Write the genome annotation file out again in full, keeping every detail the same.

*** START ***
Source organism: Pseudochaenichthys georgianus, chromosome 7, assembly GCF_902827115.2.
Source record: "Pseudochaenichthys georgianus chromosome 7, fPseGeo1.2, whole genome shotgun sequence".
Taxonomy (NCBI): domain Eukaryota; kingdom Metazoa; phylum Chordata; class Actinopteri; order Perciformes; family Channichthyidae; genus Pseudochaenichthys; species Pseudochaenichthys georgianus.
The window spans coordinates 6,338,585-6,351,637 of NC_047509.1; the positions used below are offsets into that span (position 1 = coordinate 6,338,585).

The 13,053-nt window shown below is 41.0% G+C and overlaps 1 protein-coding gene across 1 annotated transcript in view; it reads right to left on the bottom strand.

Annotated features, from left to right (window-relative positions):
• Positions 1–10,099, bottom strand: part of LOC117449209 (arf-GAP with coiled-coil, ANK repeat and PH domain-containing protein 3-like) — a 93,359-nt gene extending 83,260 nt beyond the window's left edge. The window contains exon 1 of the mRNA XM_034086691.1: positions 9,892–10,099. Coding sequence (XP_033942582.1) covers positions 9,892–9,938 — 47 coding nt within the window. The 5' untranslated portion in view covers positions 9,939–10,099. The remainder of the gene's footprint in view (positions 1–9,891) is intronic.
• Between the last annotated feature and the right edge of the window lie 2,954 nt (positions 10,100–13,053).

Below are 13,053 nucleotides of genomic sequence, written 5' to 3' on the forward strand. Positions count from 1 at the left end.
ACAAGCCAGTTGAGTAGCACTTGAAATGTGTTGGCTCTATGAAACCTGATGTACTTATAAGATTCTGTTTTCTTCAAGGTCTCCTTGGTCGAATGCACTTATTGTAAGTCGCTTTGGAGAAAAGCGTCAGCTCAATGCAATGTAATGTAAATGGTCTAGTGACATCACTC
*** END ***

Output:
Source organism: Pseudochaenichthys georgianus, chromosome 7, assembly GCF_902827115.2.
Source record: "Pseudochaenichthys georgianus chromosome 7, fPseGeo1.2, whole genome shotgun sequence".
Taxonomy (NCBI): domain Eukaryota; kingdom Metazoa; phylum Chordata; class Actinopteri; order Perciformes; family Channichthyidae; genus Pseudochaenichthys; species Pseudochaenichthys georgianus.
The window spans coordinates 6,338,585-6,351,637 of NC_047509.1; the positions used below are offsets into that span (position 1 = coordinate 6,338,585).

The 13,053-nt window shown below is 41.0% G+C and overlaps 1 protein-coding gene across 1 annotated transcript in view; it reads right to left on the bottom strand.

Annotated features, from left to right (window-relative positions):
• Positions 1–10,099, bottom strand: part of LOC117449209 (arf-GAP with coiled-coil, ANK repeat and PH domain-containing protein 3-like) — a 93,359-nt gene extending 83,260 nt beyond the window's left edge. The window contains exon 1 of the mRNA XM_034086691.1: positions 9,892–10,099. Coding sequence (XP_033942582.1) covers positions 9,892–9,938 — 47 coding nt within the window. The 5' untranslated portion in view covers positions 9,939–10,099. The remainder of the gene's footprint in view (positions 1–9,891) is intronic.
• Between the last annotated feature and the right edge of the window lie 2,954 nt (positions 10,100–13,053).

Below are 13,053 nucleotides of genomic sequence, written 5' to 3' on the forward strand. Positions count from 1 at the left end.
ACAAGCCAGTTGAGTAGCACTTGAAATGTGTTGGCTCTATGAAACCTGATGTACTTATAAGATTCTGTTTTCTTCAAGGTCTCCTTGGTCGAATGCACTTATTGTAAGTCGCTTTGGAGAAAAGCGTCAGCTCAATGCAATGTAATGTAAATGGTCTAGTGACATCACTC